Some respondent panels cannot only target the general population but can also quota segments of the population, focusing on niche audiences with geographic regions. Like SaskWatch Research®, a proprietary online community that comprises more than 18 thousand Saskatchewan residents.
Since 2008, Insightrix has dedicated time and resources to ensuring SaskWatch Research collects more than 100 different profile variables that can support businesses interested in the Saskatchewan population and beyond.
One of the key benefits of using a respondent panel to conduct market research is to cross-tabulate profile variables and benefit from deeper insights collected from respondents using rich demographic data.
Collecting Neighbourhood Demographic Data
Respondent panels are supported by collecting demographics of all levels. For community decision-makers, neighbourhood demographics are critical to social and infrastructure planning specific to household composition, annual or individual income, home ownership vs. renting, multi-car households, children still living at home, etc.
Urban data collected using neighbourhood surveys can play a role in how one neighbourhood may support an up-and-coming community centre or economic development project.
Demographic data can build a foundation for understanding neighbourhoods as they exist and where they’re heading. It can be a powerful tool for tracking change over time and identifying a community’s needs or strengths to inform planning, policy development or decision-making.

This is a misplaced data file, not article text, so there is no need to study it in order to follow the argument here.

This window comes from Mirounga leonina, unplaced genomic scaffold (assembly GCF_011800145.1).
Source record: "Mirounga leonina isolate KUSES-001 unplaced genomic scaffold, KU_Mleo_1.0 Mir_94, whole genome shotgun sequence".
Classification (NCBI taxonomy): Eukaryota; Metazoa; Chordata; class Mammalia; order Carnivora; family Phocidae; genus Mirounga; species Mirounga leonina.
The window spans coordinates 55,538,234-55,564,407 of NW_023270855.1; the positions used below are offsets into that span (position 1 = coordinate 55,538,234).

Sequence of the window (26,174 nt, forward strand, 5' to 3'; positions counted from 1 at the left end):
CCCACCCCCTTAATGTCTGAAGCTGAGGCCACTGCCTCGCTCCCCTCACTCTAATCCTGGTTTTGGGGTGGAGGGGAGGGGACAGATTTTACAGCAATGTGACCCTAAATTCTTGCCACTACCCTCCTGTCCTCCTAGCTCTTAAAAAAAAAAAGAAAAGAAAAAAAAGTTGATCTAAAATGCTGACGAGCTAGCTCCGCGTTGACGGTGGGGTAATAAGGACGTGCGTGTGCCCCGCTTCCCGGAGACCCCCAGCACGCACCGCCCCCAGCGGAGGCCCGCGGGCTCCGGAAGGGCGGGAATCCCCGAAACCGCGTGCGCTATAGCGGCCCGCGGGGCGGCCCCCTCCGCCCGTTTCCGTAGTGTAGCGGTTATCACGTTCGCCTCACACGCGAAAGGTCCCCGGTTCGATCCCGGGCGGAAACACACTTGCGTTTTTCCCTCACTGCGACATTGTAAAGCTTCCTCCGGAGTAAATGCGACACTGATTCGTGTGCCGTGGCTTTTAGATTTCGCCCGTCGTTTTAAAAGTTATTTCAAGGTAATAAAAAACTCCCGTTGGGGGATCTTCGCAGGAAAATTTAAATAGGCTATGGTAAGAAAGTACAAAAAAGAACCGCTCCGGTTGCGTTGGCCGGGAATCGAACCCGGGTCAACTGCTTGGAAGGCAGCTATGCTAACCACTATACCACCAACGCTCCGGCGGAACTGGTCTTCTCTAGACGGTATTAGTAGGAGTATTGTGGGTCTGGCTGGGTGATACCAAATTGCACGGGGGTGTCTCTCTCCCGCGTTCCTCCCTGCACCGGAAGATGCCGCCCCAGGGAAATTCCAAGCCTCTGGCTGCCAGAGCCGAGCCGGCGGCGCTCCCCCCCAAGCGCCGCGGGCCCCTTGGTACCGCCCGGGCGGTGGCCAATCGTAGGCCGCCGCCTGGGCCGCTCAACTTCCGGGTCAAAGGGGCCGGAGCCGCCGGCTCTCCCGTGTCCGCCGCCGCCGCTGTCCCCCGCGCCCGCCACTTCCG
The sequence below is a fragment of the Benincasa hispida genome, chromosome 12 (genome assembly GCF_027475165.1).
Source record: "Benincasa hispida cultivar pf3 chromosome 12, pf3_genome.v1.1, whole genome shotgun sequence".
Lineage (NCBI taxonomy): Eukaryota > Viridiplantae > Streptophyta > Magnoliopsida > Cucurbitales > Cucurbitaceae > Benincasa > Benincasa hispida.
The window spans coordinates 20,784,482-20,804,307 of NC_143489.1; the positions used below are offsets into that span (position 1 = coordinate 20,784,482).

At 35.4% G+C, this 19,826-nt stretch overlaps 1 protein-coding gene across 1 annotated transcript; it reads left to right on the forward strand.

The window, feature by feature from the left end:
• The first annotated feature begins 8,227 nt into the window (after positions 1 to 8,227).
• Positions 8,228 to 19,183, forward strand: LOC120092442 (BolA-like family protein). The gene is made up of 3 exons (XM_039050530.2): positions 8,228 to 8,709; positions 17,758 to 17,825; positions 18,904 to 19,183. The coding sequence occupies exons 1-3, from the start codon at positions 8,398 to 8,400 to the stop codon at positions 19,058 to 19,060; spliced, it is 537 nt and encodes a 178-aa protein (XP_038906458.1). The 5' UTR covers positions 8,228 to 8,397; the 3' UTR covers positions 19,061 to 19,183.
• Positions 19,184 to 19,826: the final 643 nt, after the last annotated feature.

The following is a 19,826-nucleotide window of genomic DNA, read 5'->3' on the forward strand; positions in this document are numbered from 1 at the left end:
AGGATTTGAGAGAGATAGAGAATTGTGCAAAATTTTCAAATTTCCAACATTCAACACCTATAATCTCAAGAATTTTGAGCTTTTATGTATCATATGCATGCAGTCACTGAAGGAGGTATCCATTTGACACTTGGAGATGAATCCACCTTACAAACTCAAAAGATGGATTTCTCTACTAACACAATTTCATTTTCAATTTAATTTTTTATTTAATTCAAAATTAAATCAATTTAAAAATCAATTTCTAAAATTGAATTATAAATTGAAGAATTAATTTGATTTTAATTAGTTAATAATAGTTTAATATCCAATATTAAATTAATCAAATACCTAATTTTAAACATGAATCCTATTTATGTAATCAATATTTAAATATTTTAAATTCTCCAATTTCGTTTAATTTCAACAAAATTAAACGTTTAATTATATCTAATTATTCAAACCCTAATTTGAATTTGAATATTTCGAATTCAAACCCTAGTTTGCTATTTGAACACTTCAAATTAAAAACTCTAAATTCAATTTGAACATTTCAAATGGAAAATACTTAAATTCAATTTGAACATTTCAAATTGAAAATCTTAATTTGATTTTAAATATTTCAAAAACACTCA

Collecting neighbourhood demographic data can also provide a benchmark statistic for whether a strategy or policy made a difference with the target audience. In addition, it can help shed light on characteristics or unique qualities that might advocate for community-focused programs, outreach priorities, marketing initiatives, and grant writing. In many cases, grant applications call for information about the local community, the target population, or a specific audience that might benefit from the activity or work funded by the grant.
Targeting urban populations to conduct research has never been easier. Here are five ways to start surveying at the neighbourhood level (online, by telephone or in-person!):
- Tap into working knowledge of a community or a population to reveal important social or economic events such as the relocation of a business headquarters, or a significant business shutting down
- Perceptions of a new infrastructure project and the impacts of two years’ worth of construction will have on community residents.
- Anecdotal information (like a new housing development plan that seems to be attracting retirees)
- Talk to service providers (community-based organizations) to get real-time information on the populations of interest
- Conduct a local survey that addresses the specific needs of your community and highlights differences and similarities between other neighbourhoods
- Presenting key neighbourhood statistics back to the public and in other marketing or communication campaigns in a way that makes citizens come together
- Interview local leaders and experts and ask if they have suggestions on those who should be included in the study to ensure their response is included
The blending of neighbourhood demographic data and local knowledge leads to actionable information, and analysis can be used for all types of community-based initiatives and preparing for (or responding to) local change.
As a market research industry leader, we are proud to offer our Saskatchewan clients (and clients outside of Saskatchewan) the ability to collect this type of information and the opportunity for local citizens to impact what is happening in their neighbourhoods and communities directly.
To find out more about how our respondent panel has supported advocacy and local initiatives or about municipal, community, online panels, or neighbourhood segmentation, contact us!